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Abstract Details

Innominate Artery Stenosis Causing a Limb Shaking Transient Ischemic Attack: A Rare Phenomenon
Cerebrovascular Disease and Interventional Neurology
P8 - Poster Session 8 (5:30 PM-6:30 PM)
5-006
Limb shaking transient ischemic attack (LS-TIA) due to innominate artery (IA) stenosis is a rare phenomenon which poses a diagnostic challenge. The incidence of LS-TIA due to innominate artery stenosis is currently unknown. IA stenosis is thought to comprise only 2.5-4% of atherosclerotic lesion of the extracranial cerebral arteries. LS-TIAs present as involuntary jerking movements that occur with position change and are often misdiagnosed as focal seizures. Therefore, a diagnosis of TIA is not usually considered in patients presenting with these symptoms.   
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A 68-year-old ambidextrous female with a history of renal cell carcinoma s/p radical nephrectomy in 10/2022, metastatic squamous cell lung cancer with brain metastases to the right parietal-occipital region s/p Gamma Knife Radiation Surgery (GKRS) in 07/2023 was experiencing seizure-like activity characterized as left upper extremity shaking that progressively generalized without loss of consciousness, lasting 15 minutes.  The symptoms were triggered by standing up or turning her head. Blood pressures were 130/70 in the left arm and 99/68 in the right arm. Routine EEG did not show any epileptiform activity. Carotid dopplers revealed blunted flow in the right common carotid artery concerning for a proximal occlusion and reversed flow in the right vertebral artery consistent with subclavian steal syndrome.  A dynamic CTA showed severe stenosis (85%) of the innominate artery. This stenosis was thought to result in transient ischemia with position change resulting in LS-TIA. Vascular surgery performed stenting of the innominate artery. The patient was discharged with plans to follow up with vascular surgery.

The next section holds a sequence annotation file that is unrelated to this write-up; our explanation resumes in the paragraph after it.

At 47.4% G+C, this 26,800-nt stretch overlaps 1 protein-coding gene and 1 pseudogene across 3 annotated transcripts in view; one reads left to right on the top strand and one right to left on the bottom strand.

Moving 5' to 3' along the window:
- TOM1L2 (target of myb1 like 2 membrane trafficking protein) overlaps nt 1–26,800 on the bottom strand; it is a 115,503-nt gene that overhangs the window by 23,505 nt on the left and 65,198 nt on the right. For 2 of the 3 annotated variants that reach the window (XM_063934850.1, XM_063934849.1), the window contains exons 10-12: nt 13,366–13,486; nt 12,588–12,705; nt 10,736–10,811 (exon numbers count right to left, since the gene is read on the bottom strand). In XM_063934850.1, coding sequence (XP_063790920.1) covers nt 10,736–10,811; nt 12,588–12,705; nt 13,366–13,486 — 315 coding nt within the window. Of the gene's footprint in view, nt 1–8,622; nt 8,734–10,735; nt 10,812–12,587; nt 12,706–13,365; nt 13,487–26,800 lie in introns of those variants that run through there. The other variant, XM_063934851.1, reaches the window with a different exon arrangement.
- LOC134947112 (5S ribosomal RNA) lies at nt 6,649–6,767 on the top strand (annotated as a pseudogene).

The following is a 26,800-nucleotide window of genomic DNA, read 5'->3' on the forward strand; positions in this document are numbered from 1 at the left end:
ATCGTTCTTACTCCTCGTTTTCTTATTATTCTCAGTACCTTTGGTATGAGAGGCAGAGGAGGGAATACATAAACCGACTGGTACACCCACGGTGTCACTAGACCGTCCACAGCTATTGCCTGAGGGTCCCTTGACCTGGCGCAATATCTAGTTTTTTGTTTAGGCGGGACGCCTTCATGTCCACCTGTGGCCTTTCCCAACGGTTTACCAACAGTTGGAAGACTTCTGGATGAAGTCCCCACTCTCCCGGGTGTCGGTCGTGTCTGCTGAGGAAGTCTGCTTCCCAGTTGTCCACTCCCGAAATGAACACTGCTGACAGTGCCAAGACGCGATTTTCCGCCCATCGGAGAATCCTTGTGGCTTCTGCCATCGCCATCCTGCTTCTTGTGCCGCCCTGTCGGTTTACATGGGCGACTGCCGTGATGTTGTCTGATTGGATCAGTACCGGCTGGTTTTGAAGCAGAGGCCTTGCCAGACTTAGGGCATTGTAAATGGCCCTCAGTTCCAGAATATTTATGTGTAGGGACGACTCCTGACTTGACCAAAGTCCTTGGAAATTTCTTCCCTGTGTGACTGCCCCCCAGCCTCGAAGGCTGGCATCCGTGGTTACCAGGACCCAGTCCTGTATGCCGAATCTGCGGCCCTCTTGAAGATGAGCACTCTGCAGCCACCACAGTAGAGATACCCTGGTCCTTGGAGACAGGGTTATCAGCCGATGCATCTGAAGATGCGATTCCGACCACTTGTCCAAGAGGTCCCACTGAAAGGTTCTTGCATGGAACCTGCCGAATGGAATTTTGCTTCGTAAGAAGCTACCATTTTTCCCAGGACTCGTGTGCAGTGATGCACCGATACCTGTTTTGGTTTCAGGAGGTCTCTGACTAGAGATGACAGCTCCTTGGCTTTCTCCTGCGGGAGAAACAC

To help clinicians recognize this entity, we present a case of LS-TIA due to innominate artery stenosis highlighting the challenges of diagnosing this rare phenomenon. In our patient, there was initial concern for seizure. Further investigation revealed severe innominate artery stenosis. Without intervention, this would likely have progressed to cerebrovascular insult.  
Authors/Disclosures
Paneeni Lohana, DO
PRESENTER
Dr. Lohana has nothing to disclose.
Emily P. Pharr, MD, FAAN (Wake Forest University School of Med.) Dr. Pharr has received personal compensation in the range of $500-$4,999 for serving on a Speakers Bureau for Biogen.